So why do we seem to lower our expectations when it comes to a traditionally B2B experience? Do we take our consumer hats off and put our business hats on when we’re trying to find payroll software, commercial office supplies or healthcare benefit packages? The answer is simply, no.
So, What Do We Do About It?
A lot of the work we’ve done and continue to do at Mediacurrent is considered B2B product development, but we don’t have different approaches to defining, designing and developing something that’s intended for professional audiences versus something intended for all types of users.
With that in mind, here are some of the things we do to ensure the products we make are designed for everyone, not robots.
Understand the Audience
To build something useful, you have to know who’s going to use it and how they’ll use it. We start all of our projects by looking at our client’s current or intended audience, talking to them, observing their behavior patterns on current websites and getting a better understanding of the features, functionality and overall product experience that would be most beneficial to them.
Starting with an audience-first perspective, not a business-first perspective, allows us to craft an experience that ends up benefiting the business more because it actually works well for the audience. If we were to flip our priorities, we would end up with a product designed by the business for the business that no users want to use.
Look for Inspiration Outside the Industry
When we audit a brand’s landscape, we don’t look exclusively at the competition. If everyone only looked to their peer organizations, nothing interesting or novel would happen. We instead focus on the problems we’re trying to solve for the audience we’re trying to serve.
If a manufacturing client wants to share mixed media content on their site through articles, videos or podcasts, we look at digital products that do that well. We might look at the streaming platforms like Netflix, Hulu or Disney+, we might look at news websites like The New York Times or Buzzfeed News. Looking outside of the direct industry allows us to take inspiration from experiences that our audience has become accustomed to with their liquid expectations.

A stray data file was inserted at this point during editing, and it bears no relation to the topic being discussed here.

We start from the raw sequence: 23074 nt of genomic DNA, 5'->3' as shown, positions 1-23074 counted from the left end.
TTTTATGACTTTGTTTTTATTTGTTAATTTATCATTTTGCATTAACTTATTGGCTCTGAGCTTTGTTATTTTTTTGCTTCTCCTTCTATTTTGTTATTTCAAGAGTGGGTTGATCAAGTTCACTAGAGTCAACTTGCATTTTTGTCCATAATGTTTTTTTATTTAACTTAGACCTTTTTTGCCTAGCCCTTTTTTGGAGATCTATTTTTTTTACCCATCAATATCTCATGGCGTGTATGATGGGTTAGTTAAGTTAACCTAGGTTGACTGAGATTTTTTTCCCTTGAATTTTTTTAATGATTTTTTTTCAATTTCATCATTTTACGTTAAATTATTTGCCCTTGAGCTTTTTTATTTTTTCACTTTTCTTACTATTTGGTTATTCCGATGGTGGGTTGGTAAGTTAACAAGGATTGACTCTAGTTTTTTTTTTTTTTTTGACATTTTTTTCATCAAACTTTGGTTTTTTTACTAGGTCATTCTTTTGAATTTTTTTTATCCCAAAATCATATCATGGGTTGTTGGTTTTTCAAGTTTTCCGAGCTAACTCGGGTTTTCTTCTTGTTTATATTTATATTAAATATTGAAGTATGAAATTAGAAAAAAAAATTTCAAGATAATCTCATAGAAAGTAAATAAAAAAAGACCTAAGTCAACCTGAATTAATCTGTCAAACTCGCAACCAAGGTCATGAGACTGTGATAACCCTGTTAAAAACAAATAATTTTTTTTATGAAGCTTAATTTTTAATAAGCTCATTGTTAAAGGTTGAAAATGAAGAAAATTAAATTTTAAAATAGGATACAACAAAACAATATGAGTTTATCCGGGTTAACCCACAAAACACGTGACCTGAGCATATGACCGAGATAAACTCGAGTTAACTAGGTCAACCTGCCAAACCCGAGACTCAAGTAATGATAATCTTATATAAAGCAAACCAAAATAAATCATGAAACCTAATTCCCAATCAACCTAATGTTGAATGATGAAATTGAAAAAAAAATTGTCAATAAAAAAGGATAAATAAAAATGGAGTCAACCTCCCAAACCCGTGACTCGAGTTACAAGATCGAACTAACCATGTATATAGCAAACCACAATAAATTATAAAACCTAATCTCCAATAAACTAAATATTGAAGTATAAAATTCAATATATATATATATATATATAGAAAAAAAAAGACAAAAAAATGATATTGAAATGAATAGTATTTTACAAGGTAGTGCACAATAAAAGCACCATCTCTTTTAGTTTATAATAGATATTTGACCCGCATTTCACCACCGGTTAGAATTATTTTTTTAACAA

Design for People, Not Technology
Most of our clients come to us with a list of products their website needs to integrate with to support their business. Whether it’s a CRM, an inventory management system, a marketing automation tool — we can pretty much integrate with anything (even some archaic things, but that’s for another article). All of these tools are built to receive data and share data in specific ways and often those ways are not very intuitive or human.
We frequently see B2B sites that are designed and built around how these third-party systems work, not the way people expect to use them. Having a direct integration from your website to your CRM is useful, but if site visitors can’t figure out how to fill out a customer information form or submit it without getting an error message, it’s pretty useless to the business. We spend time learning how these systems want to receive information and figuring out more natural, unobtrusive and thoughtful ways of collecting it.
Think Like Dieter Rams and Make Less, But Better
Designing and building a digital product means you’ll have to make some hard decisions about what to include and what not to include. A lot of B2B sites launch with everything and a catalog of every kitchen sink manufactured between 1982 and today. A lot of B2C sites launch with one killer feature that changes the way users engage with that company. We help our clients figure out the right kind of in-between.
At the end of the day, B2B websites don’t have to suck. The next time I hear someone say “it’s just B2B…” I might finish their sentence with “so it has to be awesome.”
Elliott Mower is the Creative Strategy Director at Mediacurrent. He’s still a little bitter about not winning the D.A.R.E essay contest in the fifth grade.